Ph.D. candidates with other majors who wish to minor in Mathematics are required to take four approved graduate level courses in mathematics and a written examination which covers the content of those courses.

To be admitted, applicants must have completed the equivalent of an undergraduate major in mathematics with at least 15 units of upper-division or higher level work including one semester each of advanced analysis at the level of Math 425A, abstract algebra at the level of Math 415A, and linear algebra at the level of Math 413. Applicants are asked to submit scores on the Graduate Record Examination, including the subject Examination in Mathematics.

For the Doctor of Philosophy degree, the requirements are: 36 units of graduate credit in the major and 12 units in a supporting minor, which may be declared in Mathematics, although outside minors are encouraged. Students will normally either take the first year graduate core courses in Algebra (Math 511A-B), Real Analysis (Math 523A-B), and Geometry-Topology (Math 534A-B), or otherwise learn this material by the end of their first year of Ph.D. studies for the Qualifying Examinations. Qualifying examinations are offered twice yearly, in August and in January, shortly before the beginning of Fall and Spring semesters. Students with prior preparation may attempt the examinations upon entrance to the program, or after one semester. Ideally a student will complete the qualifying examinations by the August following entrance to the Ph.D. program. Students must attempt at least three assessment options. Two of the assessments must be chosen from the traditional core exams (the first three options). Each written exam is offered in August and January. There is no limit to the number of attempts for the written exams. Students may attempt more than three assessment options. Students with prior preparation may attempt the examinations upon entrance to the program, or after one semester. Students who do not complete the three examinations within five semesters and with a cumulative passing grade will not be continued in the Ph.D. program unless the Graduate Committee, upon review of the case, finds extenuating reasons to justify such continuation. Two year-long Mathematics course sequences that are not co-convened and are not part of the required core of algebra, real analysis, and geometry-topology are required. These two sequences must be in two of the three general areas: algebra and number theory, analysis and geometry, mathematical physics and applied mathematics. For most students one of the sequences will be Complex Analysis (Math 520A-B). Students must also complete a series of Professional Development Requirements consisting of Professional Development, Community Development, Broader Impact Development and Equity Requirement. The principal component of the program is the completion of a dissertation involving original creative research.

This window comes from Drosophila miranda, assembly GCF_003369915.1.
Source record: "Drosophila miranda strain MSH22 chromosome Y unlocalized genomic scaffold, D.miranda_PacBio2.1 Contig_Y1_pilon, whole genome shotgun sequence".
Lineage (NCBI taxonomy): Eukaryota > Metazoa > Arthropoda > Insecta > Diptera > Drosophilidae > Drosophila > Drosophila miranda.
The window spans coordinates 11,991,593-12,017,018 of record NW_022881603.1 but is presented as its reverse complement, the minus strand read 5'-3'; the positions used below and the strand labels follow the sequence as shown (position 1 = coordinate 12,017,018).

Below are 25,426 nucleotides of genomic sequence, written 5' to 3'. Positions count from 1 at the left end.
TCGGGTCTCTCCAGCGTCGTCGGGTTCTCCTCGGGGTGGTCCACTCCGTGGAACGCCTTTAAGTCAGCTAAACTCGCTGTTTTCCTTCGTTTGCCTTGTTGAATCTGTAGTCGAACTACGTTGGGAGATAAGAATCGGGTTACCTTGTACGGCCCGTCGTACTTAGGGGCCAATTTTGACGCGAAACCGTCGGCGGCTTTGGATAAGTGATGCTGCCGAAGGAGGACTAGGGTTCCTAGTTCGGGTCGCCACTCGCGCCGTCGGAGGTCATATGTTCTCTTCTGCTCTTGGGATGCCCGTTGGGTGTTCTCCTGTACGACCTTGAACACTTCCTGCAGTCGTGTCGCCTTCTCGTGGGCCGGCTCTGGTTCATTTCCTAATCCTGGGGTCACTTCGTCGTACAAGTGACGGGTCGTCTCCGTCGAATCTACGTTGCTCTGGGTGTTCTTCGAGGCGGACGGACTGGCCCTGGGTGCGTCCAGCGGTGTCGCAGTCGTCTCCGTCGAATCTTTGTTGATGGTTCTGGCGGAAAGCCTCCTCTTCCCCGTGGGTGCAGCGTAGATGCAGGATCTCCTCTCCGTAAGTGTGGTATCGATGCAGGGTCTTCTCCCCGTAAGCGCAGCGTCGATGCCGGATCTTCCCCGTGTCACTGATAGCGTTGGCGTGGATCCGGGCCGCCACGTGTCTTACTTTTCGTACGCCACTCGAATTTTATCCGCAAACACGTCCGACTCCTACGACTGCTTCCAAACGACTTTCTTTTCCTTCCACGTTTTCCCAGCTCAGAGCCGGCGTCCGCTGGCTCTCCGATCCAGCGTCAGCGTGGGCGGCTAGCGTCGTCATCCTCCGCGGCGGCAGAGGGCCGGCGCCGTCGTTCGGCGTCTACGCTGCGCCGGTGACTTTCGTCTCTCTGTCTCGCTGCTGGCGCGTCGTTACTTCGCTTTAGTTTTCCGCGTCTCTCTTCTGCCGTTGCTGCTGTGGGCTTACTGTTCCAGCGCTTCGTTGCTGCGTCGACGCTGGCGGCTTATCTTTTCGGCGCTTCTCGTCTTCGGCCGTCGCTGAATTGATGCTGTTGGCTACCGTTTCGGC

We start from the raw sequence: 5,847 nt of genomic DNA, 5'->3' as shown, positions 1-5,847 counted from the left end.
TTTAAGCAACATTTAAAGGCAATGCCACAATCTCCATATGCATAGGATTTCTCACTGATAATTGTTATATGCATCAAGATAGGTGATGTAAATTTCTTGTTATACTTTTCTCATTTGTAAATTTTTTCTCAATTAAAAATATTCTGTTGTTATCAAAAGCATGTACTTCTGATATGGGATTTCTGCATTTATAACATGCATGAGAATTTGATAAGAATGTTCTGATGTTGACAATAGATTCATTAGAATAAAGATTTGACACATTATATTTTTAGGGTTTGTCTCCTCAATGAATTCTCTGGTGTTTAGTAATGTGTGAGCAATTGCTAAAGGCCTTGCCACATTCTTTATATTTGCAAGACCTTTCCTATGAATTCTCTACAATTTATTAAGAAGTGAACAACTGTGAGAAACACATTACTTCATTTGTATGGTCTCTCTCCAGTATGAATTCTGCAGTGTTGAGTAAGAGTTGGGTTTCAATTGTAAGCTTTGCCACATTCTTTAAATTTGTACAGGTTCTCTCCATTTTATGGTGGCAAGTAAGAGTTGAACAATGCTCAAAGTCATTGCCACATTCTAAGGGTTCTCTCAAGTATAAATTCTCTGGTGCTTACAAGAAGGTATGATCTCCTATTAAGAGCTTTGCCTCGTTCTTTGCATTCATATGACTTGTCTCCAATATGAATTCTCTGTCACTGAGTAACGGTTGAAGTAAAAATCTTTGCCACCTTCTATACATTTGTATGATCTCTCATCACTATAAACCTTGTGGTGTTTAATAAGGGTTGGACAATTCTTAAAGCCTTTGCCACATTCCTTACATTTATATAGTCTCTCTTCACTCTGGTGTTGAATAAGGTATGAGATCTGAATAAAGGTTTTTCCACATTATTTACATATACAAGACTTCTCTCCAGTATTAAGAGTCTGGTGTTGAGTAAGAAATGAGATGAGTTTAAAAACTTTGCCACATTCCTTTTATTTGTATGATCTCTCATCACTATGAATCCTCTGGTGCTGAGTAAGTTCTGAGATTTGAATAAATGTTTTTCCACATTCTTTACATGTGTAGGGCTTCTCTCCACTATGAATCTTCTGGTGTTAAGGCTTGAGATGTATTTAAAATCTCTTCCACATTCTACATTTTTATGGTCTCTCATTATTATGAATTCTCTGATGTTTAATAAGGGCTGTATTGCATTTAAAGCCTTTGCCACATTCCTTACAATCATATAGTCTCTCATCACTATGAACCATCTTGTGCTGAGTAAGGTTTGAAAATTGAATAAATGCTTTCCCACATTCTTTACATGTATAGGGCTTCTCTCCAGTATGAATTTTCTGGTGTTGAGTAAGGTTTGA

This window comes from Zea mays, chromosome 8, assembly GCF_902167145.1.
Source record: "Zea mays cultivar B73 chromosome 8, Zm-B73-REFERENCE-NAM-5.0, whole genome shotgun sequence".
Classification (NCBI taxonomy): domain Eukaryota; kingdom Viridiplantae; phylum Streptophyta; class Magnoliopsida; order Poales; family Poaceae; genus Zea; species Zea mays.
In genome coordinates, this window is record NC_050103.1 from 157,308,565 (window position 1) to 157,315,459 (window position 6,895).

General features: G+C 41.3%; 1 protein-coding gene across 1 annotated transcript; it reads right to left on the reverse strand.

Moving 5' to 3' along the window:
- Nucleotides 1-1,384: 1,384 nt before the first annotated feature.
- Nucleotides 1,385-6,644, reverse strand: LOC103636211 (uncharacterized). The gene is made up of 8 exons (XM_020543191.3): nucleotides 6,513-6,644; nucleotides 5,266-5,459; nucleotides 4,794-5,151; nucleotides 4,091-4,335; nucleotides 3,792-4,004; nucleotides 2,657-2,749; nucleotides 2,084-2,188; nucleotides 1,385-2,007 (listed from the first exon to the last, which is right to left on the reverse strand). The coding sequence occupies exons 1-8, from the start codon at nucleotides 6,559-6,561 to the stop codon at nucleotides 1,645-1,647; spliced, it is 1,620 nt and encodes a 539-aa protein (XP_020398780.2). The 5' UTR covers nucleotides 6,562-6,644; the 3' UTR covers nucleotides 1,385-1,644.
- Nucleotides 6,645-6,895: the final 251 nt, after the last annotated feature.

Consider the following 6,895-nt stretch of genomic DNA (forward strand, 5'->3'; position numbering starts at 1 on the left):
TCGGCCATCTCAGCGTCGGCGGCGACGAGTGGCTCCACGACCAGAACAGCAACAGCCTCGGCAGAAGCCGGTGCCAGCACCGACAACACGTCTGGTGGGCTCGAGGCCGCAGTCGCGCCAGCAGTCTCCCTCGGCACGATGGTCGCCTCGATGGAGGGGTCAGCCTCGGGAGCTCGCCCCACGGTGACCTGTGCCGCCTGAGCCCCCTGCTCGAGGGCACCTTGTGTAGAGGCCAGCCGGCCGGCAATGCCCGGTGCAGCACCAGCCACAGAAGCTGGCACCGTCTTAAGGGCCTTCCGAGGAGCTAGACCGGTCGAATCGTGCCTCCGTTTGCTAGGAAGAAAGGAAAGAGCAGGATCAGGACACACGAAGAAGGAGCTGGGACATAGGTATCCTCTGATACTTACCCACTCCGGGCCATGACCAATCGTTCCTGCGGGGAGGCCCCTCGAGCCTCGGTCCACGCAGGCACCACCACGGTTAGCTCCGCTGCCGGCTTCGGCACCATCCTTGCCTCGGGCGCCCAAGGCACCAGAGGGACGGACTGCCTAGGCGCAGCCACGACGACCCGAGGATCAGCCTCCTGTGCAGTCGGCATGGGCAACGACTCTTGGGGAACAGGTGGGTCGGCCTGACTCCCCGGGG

Ph.D. candidates with other majors who wish to minor in Mathematics are required to take four approved graduate level courses in mathematics and a written examination which covers the content of those courses.